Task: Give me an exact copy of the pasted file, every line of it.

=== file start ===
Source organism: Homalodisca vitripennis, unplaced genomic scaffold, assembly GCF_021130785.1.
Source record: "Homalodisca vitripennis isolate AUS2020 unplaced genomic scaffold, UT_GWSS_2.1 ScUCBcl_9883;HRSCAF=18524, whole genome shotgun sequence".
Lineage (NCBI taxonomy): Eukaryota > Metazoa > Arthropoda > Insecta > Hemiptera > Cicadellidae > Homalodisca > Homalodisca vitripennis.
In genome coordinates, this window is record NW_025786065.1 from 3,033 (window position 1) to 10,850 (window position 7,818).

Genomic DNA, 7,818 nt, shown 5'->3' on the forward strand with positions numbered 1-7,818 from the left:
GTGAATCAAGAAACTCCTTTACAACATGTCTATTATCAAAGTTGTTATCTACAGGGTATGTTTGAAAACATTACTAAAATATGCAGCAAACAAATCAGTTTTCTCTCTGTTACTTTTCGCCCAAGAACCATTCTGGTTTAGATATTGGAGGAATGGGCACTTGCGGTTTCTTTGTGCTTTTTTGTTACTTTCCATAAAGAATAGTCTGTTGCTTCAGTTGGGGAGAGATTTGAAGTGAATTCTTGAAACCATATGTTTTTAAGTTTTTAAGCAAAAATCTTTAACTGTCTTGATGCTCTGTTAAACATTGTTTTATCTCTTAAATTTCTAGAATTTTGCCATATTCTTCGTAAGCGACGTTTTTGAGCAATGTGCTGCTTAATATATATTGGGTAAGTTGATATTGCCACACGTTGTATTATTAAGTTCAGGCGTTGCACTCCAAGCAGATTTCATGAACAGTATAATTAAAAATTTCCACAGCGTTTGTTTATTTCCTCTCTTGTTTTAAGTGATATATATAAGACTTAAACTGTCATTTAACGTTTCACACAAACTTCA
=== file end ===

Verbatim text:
Source organism: Homalodisca vitripennis, unplaced genomic scaffold, assembly GCF_021130785.1.
Source record: "Homalodisca vitripennis isolate AUS2020 unplaced genomic scaffold, UT_GWSS_2.1 ScUCBcl_9883;HRSCAF=18524, whole genome shotgun sequence".
Lineage (NCBI taxonomy): Eukaryota > Metazoa > Arthropoda > Insecta > Hemiptera > Cicadellidae > Homalodisca > Homalodisca vitripennis.
In genome coordinates, this window is record NW_025786065.1 from 3,033 (window position 1) to 10,850 (window position 7,818).

Genomic DNA, 7,818 nt, shown 5'->3' on the forward strand with positions numbered 1-7,818 from the left:
GTGAATCAAGAAACTCCTTTACAACATGTCTATTATCAAAGTTGTTATCTACAGGGTATGTTTGAAAACATTACTAAAATATGCAGCAAACAAATCAGTTTTCTCTCTGTTACTTTTCGCCCAAGAACCATTCTGGTTTAGATATTGGAGGAATGGGCACTTGCGGTTTCTTTGTGCTTTTTTGTTACTTTCCATAAAGAATAGTCTGTTGCTTCAGTTGGGGAGAGATTTGAAGTGAATTCTTGAAACCATATGTTTTTAAGTTTTTAAGCAAAAATCTTTAACTGTCTTGATGCTCTGTTAAACATTGTTTTATCTCTTAAATTTCTAGAATTTTGCCATATTCTTCGTAAGCGACGTTTTTGAGCAATGTGCTGCTTAATATATATTGGGTAAGTTGATATTGCCACACGTTGTATTATTAAGTTCAGGCGTTGCACTCCAAGCAGATTTCATGAACAGTATAATTAAAAATTTCCACAGCGTTTGTTTATTTCCTCTCTTGTTTTAAGTGATATATATAAGACTTAAACTGTCATTTAACGTTTCACACAAACTTCA